Device disposal policies typically do not cause users any inconvenience. However, enforcement mechanisms are still required because the typical user only changes devices every 2—3 years and may not remember to wipe the device. A remote kill technology is an effective enforcement mechanism for this policy.
Removable media is ideal for moving files between devices, such as between a mobile device and a laptop, but it also presents a serious security risk. One possible security policy is to disable removable media, which solves the security problem, but may reduce the utility of the device. The second option is to require all removable media to be encrypted, making it unreadable to anyone except the owner.
Usability Issues for Removable Media
A removable media policy has the potential to inconvenience users, especially if they are accustomed to moving information between devices. A policy that disables the device's removable media functionality might cause dissatisfaction and resistance among the user community. Implementing a removable media encryption policy instead would be a more acceptable alternative to these users, though they still would not be able to use removable media as freely as they had previously.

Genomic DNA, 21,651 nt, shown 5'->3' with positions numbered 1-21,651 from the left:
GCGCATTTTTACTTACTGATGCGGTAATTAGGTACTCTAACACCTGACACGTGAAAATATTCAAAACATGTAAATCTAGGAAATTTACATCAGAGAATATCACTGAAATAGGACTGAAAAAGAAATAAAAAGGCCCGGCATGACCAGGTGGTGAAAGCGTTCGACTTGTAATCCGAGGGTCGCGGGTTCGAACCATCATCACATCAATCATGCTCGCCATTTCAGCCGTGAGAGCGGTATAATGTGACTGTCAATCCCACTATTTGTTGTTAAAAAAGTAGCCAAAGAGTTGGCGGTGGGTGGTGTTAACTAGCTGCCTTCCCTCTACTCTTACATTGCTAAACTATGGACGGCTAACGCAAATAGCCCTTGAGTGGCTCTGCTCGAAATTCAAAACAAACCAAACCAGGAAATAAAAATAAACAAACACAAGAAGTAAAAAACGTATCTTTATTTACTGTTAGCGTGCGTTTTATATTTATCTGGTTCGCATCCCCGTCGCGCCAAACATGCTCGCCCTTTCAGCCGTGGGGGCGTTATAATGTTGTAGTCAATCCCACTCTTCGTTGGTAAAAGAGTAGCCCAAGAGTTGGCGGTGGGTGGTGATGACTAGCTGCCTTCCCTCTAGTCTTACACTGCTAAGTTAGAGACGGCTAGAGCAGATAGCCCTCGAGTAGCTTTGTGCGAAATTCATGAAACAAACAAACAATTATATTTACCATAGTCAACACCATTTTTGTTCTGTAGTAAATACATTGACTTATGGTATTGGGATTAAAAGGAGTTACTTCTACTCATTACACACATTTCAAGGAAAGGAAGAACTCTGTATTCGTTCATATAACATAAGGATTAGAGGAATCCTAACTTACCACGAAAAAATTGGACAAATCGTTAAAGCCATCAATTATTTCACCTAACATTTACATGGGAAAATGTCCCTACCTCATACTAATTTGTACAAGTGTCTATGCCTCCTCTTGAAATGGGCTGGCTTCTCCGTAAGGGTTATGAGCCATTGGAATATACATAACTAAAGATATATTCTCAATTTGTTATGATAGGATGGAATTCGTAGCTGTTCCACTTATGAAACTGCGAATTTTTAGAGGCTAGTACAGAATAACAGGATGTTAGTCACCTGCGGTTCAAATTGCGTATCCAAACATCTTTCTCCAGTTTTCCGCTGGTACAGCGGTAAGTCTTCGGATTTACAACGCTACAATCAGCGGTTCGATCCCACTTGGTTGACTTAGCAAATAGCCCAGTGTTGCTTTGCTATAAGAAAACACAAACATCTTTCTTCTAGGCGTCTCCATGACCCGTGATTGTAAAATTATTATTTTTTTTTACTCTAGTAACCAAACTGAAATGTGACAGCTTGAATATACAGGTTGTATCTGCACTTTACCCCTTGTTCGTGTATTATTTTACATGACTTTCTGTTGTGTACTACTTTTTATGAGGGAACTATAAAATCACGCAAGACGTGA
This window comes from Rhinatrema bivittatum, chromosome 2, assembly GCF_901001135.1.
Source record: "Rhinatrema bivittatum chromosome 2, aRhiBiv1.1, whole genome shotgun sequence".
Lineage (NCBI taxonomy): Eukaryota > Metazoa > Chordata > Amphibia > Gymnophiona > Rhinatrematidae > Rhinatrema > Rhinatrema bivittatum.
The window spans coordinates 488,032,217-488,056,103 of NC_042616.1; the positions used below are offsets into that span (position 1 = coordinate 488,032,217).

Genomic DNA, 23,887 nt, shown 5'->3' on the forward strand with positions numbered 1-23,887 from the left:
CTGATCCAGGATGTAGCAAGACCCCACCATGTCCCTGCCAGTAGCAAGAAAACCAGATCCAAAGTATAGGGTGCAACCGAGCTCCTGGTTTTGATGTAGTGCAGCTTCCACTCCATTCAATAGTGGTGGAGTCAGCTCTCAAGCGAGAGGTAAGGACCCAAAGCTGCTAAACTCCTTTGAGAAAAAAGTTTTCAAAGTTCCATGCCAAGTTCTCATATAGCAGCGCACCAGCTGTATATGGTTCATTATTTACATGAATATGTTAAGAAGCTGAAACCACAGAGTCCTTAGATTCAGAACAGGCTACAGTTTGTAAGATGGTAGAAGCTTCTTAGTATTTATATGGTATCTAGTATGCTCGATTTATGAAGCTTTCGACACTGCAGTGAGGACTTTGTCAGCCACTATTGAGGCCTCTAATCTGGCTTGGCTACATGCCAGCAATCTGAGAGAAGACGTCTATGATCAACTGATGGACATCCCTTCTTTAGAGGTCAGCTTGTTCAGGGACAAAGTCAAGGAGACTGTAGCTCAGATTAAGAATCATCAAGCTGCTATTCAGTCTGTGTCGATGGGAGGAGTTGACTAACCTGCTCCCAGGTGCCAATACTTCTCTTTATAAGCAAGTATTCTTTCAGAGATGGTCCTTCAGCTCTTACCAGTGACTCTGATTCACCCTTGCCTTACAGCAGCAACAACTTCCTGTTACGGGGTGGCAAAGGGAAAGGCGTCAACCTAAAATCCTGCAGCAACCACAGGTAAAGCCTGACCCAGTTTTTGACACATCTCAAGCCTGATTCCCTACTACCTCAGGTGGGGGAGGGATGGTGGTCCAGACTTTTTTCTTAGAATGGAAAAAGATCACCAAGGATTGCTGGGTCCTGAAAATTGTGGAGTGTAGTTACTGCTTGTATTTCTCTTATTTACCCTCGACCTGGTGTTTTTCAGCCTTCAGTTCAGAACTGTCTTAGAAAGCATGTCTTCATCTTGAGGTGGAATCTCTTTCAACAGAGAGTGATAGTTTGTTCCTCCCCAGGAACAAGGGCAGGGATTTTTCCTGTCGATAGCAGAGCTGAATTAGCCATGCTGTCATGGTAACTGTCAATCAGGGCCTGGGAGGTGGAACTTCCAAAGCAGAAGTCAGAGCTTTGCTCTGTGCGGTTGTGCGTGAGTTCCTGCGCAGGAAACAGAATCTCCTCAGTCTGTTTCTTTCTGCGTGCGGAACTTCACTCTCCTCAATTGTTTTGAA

An often-overlooked security issue is the problem of rogue devices. Rogue devices are any devices that the user connects to the enterprise network without authorization. This is often a greater problem for enterprises that have not yet deployed wireless solutions. For example, it is very easy and inexpensive for users to buy and install a VPN client on a laptop and use their VPN credentials to access the network. These rogue devices present an especially serious threat to security. Rogue devices are not subject to the same security policies and practices as an authorized device, and they are consequently more easily compromised, offering an attacker access to the contents of the device or possibly even the enterprise network. Unsecured rogue devices may also pass viruses and other malicious code to enterprise servers.
Even an enterprise that has no authorized devices on its network needs a security policy and security tools to prevent rogue access. A policy prohibiting and blocking rogue devices does not prevent users from using their own devices to access company data, but it does require that they submit their devices to enterprise security policy before being granted access.